Friday, March 20, 2015

What I've Been Reading: Dickens and a Dab

A Dab of Dickens & A Touch of Twain: Literary Lives from Shakespeare's Old England to Frost's New England

Author Elliot Engel is an English professor and this book shows that anyone who takes his classes is lucky. This superb collection of brief biographical essays not only helps us understand famous literary personalities but explains what they wrote. It is simply amazing that Elliot Engel managed to do this so effectively and entertainingly in such brief pieces.

I was actually pleased to see that the book doesn't take up space with samples of the famous works. I can get those anywhere for the most part. This book is chock-full of Elliot Engel's brief, fascinating biographies and discussions of why these authors still appeal to us today. And that's what I really wanted.

David Copperfield

After reading Great Expectations (some time ago and after great struggles, we may recall) I had my first glimmerings of interest in reading David Copperfield. Both books tell the story of boys growing to adulthood. I knew that Great Expectations began with an inherently selfish person and David Copperfield seemed its opposite, with sweet David innocently unable to see the obvious in front of his face. Or so I'd gleaned.

I was curious to see what Charles Dickens did with such different internal motivations. I enjoyed about 2/3 of it quite well and was really fascinated by Dora's place in the scheme of things. Then Dickens suddenly seemed to turn very Victorian and become intent on wrapping up every loose end in a nice package with a bow on it. And somehow it stopped being quite so enjoyable.

I have a copy of G.K. Chesterton's Appreciations and Criticisms of the Work of Charles Dickens (free on the Kindle, read it here from Project Gutenberg). He sums up a lot of my problems with David Copperfield in ways that I won't share because they'd spoil it for anyone who hasn't read it yet. However, he hits the nail on the head about the book overall:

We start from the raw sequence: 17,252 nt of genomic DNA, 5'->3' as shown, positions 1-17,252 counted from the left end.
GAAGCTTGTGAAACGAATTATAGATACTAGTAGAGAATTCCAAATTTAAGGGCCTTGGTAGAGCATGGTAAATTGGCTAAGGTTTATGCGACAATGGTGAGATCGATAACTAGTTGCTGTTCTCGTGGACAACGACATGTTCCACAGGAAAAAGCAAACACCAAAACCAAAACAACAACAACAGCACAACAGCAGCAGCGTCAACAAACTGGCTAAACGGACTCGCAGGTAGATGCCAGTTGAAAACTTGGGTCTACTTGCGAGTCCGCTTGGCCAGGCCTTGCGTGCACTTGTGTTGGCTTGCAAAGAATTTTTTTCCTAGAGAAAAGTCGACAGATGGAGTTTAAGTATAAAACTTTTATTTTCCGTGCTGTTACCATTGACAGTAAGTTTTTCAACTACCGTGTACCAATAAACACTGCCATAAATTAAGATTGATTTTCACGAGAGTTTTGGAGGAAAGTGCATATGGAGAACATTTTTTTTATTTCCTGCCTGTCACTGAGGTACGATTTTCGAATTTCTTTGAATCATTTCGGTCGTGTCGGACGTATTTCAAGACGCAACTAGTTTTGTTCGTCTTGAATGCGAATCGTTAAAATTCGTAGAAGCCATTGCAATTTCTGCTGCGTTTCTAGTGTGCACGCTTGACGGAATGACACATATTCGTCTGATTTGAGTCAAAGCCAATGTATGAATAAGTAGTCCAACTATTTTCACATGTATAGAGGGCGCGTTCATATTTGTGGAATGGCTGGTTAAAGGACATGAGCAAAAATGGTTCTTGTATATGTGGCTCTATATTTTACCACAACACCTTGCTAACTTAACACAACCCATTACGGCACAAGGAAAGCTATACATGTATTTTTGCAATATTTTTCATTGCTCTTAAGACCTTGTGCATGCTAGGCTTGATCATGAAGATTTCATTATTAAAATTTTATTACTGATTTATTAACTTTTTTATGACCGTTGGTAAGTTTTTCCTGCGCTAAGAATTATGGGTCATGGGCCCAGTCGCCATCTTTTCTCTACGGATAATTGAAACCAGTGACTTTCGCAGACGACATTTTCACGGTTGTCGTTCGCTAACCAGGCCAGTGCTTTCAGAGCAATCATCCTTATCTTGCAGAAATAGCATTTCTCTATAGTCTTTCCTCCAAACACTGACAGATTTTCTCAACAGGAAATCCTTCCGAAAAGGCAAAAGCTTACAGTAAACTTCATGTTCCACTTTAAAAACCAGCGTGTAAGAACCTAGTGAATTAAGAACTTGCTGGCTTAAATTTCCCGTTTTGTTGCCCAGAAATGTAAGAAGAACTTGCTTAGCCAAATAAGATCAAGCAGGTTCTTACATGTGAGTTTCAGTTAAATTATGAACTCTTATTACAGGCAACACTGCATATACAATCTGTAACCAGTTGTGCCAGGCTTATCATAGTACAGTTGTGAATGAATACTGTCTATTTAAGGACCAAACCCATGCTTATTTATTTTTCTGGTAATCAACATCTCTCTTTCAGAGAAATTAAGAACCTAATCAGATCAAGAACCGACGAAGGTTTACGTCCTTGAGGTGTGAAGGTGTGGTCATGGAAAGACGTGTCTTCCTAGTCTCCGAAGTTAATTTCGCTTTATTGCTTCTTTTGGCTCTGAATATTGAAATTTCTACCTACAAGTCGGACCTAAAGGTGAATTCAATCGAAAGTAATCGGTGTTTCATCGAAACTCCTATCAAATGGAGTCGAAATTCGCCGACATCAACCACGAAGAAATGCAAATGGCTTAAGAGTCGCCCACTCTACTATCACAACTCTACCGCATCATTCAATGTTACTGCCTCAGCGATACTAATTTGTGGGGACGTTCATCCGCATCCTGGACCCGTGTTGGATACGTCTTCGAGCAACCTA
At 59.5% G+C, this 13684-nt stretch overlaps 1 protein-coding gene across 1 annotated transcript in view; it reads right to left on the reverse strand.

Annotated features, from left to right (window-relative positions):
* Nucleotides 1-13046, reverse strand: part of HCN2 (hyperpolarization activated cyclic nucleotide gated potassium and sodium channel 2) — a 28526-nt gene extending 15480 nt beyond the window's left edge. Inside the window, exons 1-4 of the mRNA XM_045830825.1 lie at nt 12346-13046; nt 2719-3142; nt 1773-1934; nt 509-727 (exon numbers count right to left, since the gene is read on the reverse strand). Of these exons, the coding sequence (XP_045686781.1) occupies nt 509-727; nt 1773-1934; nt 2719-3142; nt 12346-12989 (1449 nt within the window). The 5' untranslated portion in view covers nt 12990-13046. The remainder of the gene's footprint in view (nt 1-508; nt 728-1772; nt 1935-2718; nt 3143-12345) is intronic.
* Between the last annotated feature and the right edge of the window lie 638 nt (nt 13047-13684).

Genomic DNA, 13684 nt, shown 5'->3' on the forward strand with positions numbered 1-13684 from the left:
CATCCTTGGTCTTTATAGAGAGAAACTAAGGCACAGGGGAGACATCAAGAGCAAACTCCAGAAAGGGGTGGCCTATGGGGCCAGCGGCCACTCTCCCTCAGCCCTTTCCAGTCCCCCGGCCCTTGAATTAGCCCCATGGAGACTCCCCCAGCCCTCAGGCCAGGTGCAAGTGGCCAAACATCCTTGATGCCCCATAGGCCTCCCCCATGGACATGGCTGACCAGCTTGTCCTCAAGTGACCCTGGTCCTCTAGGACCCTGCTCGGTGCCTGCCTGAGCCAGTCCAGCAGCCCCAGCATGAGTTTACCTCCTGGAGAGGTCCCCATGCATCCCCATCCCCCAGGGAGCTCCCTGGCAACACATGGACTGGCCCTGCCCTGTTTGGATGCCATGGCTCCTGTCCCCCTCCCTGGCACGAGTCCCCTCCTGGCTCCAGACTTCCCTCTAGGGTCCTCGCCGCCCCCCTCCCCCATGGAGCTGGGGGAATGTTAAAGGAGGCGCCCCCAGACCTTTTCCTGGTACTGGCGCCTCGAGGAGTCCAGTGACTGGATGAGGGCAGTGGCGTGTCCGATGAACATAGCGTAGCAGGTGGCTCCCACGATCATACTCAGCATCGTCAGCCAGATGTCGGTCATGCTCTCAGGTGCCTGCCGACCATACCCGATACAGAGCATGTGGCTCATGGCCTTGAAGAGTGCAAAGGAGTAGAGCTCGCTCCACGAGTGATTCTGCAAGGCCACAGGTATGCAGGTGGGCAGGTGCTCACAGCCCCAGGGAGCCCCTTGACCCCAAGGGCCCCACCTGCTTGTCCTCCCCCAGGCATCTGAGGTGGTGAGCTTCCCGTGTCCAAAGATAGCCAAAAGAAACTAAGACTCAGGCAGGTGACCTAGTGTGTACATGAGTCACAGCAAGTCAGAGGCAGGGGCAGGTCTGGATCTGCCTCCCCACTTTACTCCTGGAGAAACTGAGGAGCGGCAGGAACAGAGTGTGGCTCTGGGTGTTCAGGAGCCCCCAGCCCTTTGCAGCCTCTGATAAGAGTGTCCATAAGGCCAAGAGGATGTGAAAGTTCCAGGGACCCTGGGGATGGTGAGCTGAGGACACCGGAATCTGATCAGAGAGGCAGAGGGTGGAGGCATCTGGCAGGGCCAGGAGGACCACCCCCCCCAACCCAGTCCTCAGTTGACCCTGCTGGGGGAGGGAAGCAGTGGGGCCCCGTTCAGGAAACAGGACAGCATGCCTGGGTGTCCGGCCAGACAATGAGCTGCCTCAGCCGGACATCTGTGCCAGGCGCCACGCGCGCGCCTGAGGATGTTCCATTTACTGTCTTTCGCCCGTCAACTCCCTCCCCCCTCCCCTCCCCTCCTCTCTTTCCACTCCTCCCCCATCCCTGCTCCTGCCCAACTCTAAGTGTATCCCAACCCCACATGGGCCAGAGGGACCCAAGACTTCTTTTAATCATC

David Copperfield begins as if it were going to be a new kind of Dickens novel; then it gradually turns into an old kind of Dickens novel. It is here that many readers of this splendid book have been subtly and secretly irritated.
By the way, the Librivox recording features T. Hynes' lovely Irish accent and is wonderfully read.

Dombey and Son

I now am slowly listening my way through Dombey and Son. Why does the cover have a picture of a young lady (Florence, if you'd like to know) when the title is Dombey and Son? Ah, therein lies the tale!

I'm about a third of the way through and am finding it enjoyable in many ways, chiefly through the characters. The plot, less so. However, I've still got about 500 pages to go so it may get less predictable.

For a good, free recording try LibriVox's Mil Nicholson. She does some of the best voices I've ever heard although I don't enjoy her straight reading of the rest of the text quite as much.

I plumped for David Timson's reading which has some of the best expressive reading of the plain text I've heard, without being at all over the top about it.

No comments:

Post a Comment